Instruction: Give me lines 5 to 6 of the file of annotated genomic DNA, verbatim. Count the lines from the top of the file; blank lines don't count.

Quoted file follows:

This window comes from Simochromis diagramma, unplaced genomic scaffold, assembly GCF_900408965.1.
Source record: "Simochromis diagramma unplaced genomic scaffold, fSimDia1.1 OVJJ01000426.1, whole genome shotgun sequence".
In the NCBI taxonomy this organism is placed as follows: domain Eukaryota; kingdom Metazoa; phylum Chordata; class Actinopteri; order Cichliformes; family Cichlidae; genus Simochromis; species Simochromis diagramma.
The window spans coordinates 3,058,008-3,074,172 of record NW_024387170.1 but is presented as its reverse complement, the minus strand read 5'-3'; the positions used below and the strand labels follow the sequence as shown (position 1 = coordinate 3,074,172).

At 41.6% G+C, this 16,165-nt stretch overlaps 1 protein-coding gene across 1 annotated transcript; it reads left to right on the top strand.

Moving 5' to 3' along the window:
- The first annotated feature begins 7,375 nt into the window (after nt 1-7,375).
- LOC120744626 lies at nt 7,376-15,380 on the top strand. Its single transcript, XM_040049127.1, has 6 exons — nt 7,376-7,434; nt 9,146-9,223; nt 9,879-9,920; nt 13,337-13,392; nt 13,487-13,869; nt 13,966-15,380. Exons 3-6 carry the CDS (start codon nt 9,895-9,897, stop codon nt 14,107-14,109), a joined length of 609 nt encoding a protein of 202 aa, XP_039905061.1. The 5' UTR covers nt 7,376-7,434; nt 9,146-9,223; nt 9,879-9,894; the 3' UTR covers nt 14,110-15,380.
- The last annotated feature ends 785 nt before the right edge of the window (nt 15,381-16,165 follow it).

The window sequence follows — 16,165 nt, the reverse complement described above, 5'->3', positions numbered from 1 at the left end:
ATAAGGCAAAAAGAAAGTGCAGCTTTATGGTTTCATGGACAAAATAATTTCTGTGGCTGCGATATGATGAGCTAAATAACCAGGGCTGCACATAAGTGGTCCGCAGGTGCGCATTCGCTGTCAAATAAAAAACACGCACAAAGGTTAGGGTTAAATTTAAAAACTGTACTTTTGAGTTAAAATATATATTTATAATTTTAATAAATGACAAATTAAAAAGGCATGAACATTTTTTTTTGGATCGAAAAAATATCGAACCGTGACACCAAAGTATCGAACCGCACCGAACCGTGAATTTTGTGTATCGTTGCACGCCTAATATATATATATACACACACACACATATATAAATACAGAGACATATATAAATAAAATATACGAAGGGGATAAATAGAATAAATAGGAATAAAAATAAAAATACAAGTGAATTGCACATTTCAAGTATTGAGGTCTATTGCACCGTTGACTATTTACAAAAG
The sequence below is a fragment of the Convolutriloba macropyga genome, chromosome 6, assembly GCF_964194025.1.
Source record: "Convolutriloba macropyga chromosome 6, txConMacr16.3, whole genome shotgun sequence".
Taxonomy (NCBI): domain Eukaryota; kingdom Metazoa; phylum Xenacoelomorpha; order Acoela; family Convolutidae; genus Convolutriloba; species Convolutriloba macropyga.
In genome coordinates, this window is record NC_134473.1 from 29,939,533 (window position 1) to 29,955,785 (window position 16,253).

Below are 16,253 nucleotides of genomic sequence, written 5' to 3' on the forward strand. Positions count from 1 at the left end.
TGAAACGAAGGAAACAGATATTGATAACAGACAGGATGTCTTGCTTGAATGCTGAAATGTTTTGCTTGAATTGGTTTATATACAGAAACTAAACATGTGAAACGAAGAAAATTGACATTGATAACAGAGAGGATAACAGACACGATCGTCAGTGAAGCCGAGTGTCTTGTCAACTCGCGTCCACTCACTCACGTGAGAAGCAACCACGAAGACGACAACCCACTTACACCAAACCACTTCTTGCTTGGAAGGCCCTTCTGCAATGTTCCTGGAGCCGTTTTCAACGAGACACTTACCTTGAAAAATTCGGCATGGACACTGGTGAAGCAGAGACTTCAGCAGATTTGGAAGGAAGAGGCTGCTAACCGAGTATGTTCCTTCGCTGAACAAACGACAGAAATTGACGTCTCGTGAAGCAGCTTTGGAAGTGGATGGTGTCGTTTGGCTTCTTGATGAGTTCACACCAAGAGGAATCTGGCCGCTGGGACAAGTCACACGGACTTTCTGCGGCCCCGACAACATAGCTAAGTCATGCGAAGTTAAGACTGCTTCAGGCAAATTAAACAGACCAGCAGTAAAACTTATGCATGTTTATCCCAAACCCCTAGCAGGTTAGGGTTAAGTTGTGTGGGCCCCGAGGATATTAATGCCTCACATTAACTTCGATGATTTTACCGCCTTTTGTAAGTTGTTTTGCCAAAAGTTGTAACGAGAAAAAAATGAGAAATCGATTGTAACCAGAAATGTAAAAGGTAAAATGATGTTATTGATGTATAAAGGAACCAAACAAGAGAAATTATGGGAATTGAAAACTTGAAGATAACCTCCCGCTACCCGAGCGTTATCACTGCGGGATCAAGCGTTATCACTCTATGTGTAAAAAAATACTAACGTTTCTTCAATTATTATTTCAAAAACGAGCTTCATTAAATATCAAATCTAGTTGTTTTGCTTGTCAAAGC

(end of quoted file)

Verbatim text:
At 41.6% G+C, this 16,165-nt stretch overlaps 1 protein-coding gene across 1 annotated transcript; it reads left to right on the top strand.

Moving 5' to 3' along the window: